Stelletta simplicissima (Schmidt, 1868) is a brownish, massive, knoll-like or pear-shaped sponge, with numerous oscules and a hard consistency. It was originally described from the Mediterranean but was subsequently recorded from the Atlantic coasts of Spain.
Shape, size, surface and consistency: Massive, knoll-shaped or pear-shaped sponge of up to 7 cm in diameter. The surface is rough to the touch. There are numerous oscules. The consistency is hard.
Spicules: Megascleres: Oxeas and triaenes. Oxeas fusiform, frequently fairly strongly bent in the middle, sharply pointed, although some are blunt at one end, up to 2700 x 80 µm; plagiotriaenes, with straight conical rhabdome, up to 1600 x 65 µm, cladi short, conical, not very sharply pointed, 200 µm.
Microscleres: Euasters, apparently of a single continuous range of size and shape. oxyasters to strongylasters: 12-17 µm in diameter.
Skeleton: There is a thin cortex and the choanosome is cavernous. The oxeas and triaenes are arranged radiately; oxeas pentrate the cortxe and the surface where they cause the hispidation. The cladi of the triaenes support the cortex, in which the microscleres are concentrated.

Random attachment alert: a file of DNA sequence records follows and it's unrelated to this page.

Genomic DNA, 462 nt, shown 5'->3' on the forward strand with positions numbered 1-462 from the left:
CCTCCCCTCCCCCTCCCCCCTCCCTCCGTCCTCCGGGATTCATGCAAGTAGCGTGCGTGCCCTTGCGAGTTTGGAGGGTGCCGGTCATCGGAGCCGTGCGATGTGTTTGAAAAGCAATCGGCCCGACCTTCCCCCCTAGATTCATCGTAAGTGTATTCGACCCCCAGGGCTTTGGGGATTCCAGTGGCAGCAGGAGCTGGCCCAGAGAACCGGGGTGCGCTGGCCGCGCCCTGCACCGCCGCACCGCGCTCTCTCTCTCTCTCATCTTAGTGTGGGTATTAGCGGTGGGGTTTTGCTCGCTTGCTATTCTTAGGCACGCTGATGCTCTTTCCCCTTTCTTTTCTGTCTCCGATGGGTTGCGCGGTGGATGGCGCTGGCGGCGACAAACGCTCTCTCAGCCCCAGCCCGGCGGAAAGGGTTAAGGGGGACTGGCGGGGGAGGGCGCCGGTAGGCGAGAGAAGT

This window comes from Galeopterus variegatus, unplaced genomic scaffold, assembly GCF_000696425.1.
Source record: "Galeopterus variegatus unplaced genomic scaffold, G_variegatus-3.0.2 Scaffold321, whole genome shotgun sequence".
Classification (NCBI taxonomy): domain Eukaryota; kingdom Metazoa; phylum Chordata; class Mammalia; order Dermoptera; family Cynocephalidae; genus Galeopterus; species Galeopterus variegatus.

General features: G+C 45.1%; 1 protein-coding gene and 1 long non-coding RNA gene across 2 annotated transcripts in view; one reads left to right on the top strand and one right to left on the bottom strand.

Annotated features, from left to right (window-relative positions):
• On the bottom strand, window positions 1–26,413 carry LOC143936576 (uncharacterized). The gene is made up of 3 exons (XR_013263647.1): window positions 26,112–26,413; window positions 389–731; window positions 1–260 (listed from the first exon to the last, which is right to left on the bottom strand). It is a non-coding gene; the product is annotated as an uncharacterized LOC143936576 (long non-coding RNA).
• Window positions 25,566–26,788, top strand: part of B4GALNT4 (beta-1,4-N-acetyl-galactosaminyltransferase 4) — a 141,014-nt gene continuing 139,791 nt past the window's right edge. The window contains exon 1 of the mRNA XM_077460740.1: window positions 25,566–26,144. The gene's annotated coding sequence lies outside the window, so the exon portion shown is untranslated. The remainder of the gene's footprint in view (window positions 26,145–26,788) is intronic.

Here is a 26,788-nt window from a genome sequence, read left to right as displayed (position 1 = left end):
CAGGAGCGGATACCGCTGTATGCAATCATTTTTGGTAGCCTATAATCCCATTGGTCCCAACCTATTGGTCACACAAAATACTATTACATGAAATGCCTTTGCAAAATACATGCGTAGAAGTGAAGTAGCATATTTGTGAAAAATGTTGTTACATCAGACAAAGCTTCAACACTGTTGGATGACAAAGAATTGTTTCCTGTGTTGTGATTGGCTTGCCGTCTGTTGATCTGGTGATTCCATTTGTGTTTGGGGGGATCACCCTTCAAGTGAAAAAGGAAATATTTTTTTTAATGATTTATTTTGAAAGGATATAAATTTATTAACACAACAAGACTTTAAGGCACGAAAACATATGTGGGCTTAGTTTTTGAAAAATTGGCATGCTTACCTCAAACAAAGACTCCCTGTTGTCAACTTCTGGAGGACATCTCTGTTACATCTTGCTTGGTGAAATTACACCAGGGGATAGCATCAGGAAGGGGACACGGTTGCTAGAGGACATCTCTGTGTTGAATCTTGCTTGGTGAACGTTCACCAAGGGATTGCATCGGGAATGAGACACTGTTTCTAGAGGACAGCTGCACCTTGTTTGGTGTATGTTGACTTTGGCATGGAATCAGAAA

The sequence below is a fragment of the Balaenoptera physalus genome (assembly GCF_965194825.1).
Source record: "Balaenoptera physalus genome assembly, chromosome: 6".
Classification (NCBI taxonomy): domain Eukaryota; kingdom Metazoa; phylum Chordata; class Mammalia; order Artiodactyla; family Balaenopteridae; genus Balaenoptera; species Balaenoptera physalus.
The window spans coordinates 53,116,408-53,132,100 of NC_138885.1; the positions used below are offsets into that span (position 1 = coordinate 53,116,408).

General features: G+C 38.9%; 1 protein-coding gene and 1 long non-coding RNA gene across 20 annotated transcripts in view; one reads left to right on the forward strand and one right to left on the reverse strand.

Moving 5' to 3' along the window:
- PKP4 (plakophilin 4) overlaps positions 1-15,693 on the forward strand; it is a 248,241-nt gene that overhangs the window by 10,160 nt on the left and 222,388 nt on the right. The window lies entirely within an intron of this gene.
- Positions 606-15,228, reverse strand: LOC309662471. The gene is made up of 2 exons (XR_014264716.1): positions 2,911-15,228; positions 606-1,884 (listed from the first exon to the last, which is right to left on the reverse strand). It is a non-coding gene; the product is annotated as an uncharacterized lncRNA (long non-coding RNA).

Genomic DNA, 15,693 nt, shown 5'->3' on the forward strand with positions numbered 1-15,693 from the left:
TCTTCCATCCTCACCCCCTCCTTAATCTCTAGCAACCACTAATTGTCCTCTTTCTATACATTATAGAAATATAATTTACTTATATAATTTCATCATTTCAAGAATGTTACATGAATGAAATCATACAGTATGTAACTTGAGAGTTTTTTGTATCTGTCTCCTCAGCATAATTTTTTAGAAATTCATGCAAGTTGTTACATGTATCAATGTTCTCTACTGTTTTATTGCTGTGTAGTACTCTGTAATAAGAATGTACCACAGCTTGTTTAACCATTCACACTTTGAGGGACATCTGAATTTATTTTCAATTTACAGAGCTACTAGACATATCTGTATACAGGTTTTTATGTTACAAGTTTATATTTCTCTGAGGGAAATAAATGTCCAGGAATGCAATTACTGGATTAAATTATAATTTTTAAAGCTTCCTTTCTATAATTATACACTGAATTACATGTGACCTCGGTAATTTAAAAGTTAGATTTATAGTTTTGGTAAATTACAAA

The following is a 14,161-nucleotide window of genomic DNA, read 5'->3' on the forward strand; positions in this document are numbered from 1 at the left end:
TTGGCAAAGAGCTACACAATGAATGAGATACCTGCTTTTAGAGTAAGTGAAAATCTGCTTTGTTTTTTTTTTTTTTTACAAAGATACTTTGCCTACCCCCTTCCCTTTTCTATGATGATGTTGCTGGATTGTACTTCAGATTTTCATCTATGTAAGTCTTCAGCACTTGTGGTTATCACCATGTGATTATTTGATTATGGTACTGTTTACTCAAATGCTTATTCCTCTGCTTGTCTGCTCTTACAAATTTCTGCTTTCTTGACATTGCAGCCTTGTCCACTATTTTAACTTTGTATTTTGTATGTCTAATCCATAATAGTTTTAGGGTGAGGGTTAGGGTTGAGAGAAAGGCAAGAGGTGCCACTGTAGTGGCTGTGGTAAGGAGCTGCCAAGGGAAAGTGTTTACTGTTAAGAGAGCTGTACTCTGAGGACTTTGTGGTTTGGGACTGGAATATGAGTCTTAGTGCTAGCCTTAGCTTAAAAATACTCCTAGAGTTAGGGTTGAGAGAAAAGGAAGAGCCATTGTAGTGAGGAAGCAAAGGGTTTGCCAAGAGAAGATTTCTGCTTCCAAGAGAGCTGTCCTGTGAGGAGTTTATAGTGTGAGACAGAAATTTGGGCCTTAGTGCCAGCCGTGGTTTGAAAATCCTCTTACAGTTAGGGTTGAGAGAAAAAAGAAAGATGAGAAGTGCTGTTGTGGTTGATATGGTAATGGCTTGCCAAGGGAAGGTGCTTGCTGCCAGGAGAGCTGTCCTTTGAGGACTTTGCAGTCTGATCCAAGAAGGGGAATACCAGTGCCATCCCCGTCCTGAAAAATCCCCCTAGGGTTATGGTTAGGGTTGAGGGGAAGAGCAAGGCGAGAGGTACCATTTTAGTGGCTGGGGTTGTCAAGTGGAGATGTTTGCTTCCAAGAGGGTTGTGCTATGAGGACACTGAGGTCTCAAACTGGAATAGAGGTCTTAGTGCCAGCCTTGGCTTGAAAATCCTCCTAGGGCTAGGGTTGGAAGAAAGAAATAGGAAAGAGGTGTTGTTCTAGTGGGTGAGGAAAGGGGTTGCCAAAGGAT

Ecology: In intertidal caves.
Distribution: NW coast of Spain; Mediterranean.
Etymology: The name refers to the relatively simple spicule complement.
Type specimen information: There are several type specimens: the Paris Museum has 2 syntypes and one slide, MNHN DT 758, 759. The Berlin Museum has one, ZMB 6447, and the Natural History Museum, London, has one specimen, BMNH
1910:1:1:859, Norman Collection and one slide, BMNH 1868: 3:2:35 (Schmidt slide). According to Topsent (1938), one of the specimens of Schmidt belonged to a separate species of Stelletta, named S. addita by him.
The species is quite similar to S. hispida (Buccich) in spiculation and the two may prove to be synonyms, in which case the present species has priority.
Source: Sollas, 1888; Lendenfeld, 1894.